There are currently only 12 Tangos in existence worldwide. T600s have been registered for motorway use in California, Washington, the UK, and New Zealand. Please see below for more details on registration.
The only model available at this time is the T600, however, we do have a waiting list for over 2,000 Tangos for future production models at much lower pricing. Automotive manufacturing, especially in such low volume, is extremely expensive, especially when, like the Tango, it cannot be based on many parts from other production cars. For comparison, General Motors spent approximately $1-billion to produce only 1,000 EV-1s, hence a cost of $1-million each. The T600, despite being extremely challenging, in order to fit all of the power, the battery of sufficient range, air conditioning/heat, etc., in such a small space, managed to be built to its current level of development for $240k USD each. This is a one off price, however, even the current T600, at a slightly higher volume, can be discounted substantially.
T600 Kits or Low Volume Production
Following is a chart with pricing as it relates to volume and capital required to produce each volume.
Quantity Price Capital Required to meet required volume
1 $240k 50% deposit
10 $200k 50% deposit
100 $100k 50% deposit
250 per annum $80k $5-million
All above units are US kit cars, IVA for the UK, or LVVTA for New Zealand
The following pricing is for fully-certified Tangos of lesser power, probably 150kW. The battery pricing is separated from the rest of the car, as battery purchase is akin to purchasing between 200,000 km to 300,000 km of petrol at the time of purchase of the car. This is due to the fact that electricity to run a Tango is roughly 1/5 the cost of petrol, however, battery replacement is going to be required, long term, just as engine replacement is in a standard car. There is very little else to wear out on a Tango except for brakes and tires, hence battery replacement is the only appreciable long-term expense. As the Tango is made from stainless steel and carbon fiber, there also is no worry about corrosion over the decades, and is designed to last for millions of miles. Motors have no reciprocating parts, and spin on about $25.00 worth of bearings. Gearing is a simple robust 3:1 set with no other moving parts to wear out. Future models may use in-wheel motors and won't even have gears or differentials.
Battery for Production Tangos
Based on current pricing of LiFePO4 cells, we can project the following conservative figures. We may be able to do much better when actually pricing in volume.
Price Rental kWhrs Range at 100kph constant and level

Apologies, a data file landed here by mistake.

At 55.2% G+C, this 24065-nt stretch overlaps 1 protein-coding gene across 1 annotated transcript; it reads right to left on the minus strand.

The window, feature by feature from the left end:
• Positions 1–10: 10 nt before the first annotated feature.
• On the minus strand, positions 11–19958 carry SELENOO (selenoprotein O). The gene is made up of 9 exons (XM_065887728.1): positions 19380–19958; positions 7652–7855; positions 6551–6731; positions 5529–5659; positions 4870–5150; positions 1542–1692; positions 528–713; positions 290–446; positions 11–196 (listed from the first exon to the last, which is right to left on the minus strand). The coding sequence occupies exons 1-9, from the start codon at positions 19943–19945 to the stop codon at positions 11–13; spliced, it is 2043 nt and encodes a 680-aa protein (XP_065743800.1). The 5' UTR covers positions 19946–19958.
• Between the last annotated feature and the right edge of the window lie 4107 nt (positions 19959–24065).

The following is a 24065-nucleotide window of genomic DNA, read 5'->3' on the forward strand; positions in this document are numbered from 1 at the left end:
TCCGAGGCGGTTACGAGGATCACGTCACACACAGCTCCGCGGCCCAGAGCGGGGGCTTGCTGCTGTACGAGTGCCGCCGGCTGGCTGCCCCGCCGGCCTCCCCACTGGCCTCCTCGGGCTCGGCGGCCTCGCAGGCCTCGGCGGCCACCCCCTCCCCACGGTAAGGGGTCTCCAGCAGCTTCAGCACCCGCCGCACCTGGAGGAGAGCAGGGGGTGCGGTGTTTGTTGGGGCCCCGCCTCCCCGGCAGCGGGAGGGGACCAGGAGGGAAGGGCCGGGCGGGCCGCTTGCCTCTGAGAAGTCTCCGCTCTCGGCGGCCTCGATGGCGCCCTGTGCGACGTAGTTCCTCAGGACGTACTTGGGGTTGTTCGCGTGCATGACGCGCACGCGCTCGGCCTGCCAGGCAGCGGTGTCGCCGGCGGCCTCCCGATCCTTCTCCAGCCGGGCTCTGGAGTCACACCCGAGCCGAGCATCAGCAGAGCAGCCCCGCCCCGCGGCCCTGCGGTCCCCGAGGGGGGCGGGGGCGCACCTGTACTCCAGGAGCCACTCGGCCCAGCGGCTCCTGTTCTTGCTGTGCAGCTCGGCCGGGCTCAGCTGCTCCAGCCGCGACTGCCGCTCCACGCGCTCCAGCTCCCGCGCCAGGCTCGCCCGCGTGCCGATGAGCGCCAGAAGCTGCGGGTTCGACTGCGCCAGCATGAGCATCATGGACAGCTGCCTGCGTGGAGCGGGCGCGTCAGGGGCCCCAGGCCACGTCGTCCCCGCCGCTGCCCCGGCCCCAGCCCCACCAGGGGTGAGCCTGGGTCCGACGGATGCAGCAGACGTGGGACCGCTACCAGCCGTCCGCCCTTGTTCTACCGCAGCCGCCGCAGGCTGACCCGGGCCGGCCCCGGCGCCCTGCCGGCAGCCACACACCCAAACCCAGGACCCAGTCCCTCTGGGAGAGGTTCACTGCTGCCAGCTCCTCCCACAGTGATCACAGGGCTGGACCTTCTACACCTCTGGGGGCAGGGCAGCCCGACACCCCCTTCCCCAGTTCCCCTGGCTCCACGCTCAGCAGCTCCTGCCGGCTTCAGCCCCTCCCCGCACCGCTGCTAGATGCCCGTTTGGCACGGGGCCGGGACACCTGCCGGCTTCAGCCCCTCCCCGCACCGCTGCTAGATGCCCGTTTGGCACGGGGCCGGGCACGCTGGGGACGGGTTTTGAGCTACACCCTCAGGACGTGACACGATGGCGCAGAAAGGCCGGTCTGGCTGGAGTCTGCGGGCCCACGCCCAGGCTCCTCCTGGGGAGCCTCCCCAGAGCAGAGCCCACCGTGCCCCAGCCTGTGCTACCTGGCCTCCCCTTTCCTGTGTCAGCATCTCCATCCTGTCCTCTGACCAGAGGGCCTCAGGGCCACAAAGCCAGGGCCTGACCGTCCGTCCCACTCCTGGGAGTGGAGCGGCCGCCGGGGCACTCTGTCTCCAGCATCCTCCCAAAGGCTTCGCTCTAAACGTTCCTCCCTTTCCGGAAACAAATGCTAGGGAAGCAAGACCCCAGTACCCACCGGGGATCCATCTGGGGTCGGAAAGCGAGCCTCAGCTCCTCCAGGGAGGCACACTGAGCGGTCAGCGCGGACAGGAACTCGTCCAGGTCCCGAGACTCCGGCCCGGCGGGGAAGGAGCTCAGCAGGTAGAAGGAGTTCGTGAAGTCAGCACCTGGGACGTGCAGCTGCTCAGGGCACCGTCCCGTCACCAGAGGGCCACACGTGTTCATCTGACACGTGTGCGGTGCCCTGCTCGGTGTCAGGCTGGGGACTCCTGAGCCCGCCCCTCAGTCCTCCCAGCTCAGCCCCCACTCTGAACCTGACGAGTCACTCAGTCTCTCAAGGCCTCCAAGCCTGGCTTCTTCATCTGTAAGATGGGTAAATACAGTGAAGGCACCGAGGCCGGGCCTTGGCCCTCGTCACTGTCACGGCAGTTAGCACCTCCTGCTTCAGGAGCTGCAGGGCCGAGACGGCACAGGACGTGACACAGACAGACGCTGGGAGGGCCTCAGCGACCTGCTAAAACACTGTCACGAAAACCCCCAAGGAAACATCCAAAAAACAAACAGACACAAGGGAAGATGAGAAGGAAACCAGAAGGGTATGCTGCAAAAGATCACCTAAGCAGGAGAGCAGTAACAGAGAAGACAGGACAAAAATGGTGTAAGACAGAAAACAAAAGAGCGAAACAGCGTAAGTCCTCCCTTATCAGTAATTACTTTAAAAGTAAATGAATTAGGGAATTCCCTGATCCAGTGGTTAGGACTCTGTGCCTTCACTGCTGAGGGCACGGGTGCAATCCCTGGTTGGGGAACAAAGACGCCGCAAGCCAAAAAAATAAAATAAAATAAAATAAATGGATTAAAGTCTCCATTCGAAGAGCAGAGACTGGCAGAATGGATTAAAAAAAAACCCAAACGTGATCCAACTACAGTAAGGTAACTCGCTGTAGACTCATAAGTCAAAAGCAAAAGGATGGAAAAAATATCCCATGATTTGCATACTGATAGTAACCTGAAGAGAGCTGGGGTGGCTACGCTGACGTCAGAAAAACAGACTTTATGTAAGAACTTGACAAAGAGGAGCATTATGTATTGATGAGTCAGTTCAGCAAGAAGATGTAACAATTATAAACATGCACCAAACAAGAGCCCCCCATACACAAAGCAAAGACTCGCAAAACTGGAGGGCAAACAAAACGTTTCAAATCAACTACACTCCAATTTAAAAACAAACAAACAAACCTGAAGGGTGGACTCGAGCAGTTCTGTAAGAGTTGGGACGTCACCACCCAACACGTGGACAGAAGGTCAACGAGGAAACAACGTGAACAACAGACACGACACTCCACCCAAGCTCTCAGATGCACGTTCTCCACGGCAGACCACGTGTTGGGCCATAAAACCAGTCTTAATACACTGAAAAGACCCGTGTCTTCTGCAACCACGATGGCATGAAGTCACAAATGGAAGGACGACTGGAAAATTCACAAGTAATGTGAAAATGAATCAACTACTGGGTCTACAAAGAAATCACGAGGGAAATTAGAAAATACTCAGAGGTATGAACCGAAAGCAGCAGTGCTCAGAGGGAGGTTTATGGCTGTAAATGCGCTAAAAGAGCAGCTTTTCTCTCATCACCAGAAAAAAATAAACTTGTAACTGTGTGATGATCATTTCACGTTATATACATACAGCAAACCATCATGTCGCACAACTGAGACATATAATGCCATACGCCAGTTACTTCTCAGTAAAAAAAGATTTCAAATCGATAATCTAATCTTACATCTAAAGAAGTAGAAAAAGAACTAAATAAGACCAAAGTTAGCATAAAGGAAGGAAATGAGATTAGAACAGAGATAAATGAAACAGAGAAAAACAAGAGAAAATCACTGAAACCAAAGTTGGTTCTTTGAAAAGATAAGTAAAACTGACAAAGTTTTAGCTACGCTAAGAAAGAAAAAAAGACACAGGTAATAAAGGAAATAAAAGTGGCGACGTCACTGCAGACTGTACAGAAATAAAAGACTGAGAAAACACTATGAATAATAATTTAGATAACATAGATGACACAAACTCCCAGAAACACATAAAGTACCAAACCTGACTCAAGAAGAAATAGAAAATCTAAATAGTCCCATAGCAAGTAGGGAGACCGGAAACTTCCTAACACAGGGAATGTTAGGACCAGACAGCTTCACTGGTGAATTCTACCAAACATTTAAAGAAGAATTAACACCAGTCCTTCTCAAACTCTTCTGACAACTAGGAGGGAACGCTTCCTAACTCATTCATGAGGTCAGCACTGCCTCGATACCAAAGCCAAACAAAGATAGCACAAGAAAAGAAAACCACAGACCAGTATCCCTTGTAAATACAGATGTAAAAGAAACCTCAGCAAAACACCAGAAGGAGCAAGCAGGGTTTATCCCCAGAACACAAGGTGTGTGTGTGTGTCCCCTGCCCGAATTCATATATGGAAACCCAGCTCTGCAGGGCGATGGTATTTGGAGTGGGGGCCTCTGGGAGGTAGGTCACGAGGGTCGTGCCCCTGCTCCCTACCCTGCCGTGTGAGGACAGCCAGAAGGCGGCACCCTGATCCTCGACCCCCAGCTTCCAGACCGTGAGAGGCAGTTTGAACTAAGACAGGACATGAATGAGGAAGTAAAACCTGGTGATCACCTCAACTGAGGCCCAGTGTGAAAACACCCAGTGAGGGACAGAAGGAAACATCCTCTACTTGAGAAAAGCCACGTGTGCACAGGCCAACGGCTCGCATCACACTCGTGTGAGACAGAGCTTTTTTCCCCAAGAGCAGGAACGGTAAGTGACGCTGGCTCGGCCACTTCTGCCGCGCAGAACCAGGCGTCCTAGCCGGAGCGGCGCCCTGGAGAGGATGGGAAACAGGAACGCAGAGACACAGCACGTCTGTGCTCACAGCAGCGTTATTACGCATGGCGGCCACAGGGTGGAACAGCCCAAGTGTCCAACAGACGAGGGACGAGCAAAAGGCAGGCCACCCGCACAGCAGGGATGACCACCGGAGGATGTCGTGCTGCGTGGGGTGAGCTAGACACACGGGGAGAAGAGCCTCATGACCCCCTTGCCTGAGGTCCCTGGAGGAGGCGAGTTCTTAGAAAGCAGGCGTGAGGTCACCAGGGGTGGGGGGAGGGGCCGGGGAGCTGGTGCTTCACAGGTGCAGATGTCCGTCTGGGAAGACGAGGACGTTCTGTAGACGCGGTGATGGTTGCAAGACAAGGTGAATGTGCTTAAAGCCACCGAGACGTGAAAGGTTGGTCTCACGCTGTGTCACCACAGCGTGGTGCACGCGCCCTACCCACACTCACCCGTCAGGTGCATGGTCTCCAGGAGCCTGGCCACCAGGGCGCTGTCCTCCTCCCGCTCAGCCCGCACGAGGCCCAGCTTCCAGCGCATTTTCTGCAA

$5,000 $75/mo 16 100 km
$10,000 $150/mo 32 200 km
$15,000 $225/mo 48 300 km
$20,000 $300/mo 64 400 km
We Recommend purchasing or renting a battery of at least twice the expected range needed for your daily commute. Even if renting a battery of 4 times the daily use, the cost of battery rent or amortization, plus the cost of electricity to charge it, will be less than the cost of petrol alone for a typical car. For example, if a 32 kWhr pack was rented for $150 per month, the electricity to charge for 50 km per day would be $2, or $40 per month = $190 per month instead of $200 per month for petrol. The more the Tango is driven, of course, the more economical it becomes.
Production Tango Pricing (Without Battery)
The following is based on a rough set of specifications for a production Tango, of lesser power, but still respectable performance.
Production Volume Price each Capital Required to achieve volume
2,500 per annum $34,000 $50-million
15,000 per annum $19,000 $150-million
100,000 per annum $10,000 $1-billion
In the US, T600s have been registered as kit cars, where the customer or customer's mechanic has had to do a small amount of assembly. This is required in order to register a car that has not been crash tested, have airbags, or a number of other requirements for cars that are sold in complete form. Race cars, that crash on a regular basis, also do not have airbags, however, use other means for safety. Please see our safety page for more details on Tango crash-worthiness.
In the UK, the Tango has been registered under the IVA (Individual Vehicle Approval) regulations. When a Tango is purchased in the UK it is sold in complete form meeting all IVA regulations. It must be taken to an IVA inspection station where Commuter Cars guarantees it to pass in order for it to be registered for the road. One, to date, has been registered in Exeter, Devon, England.
In New Zealand, the Tango was registered with a temporary permit for up to a year, and still runs under a California registration. It did, of course, pass a WoF before it received an NZ registration. For a purchase in New Zealand, Commuter Cars would guarantee a T600 passing inspection by the LVVTA (Low Volume Vehicle Technical Association) which, similar to IVA regulations in the UK, would give it full use of the motorways, like any other car. We are able to sell up to 500 vehicles per year under these regulations.
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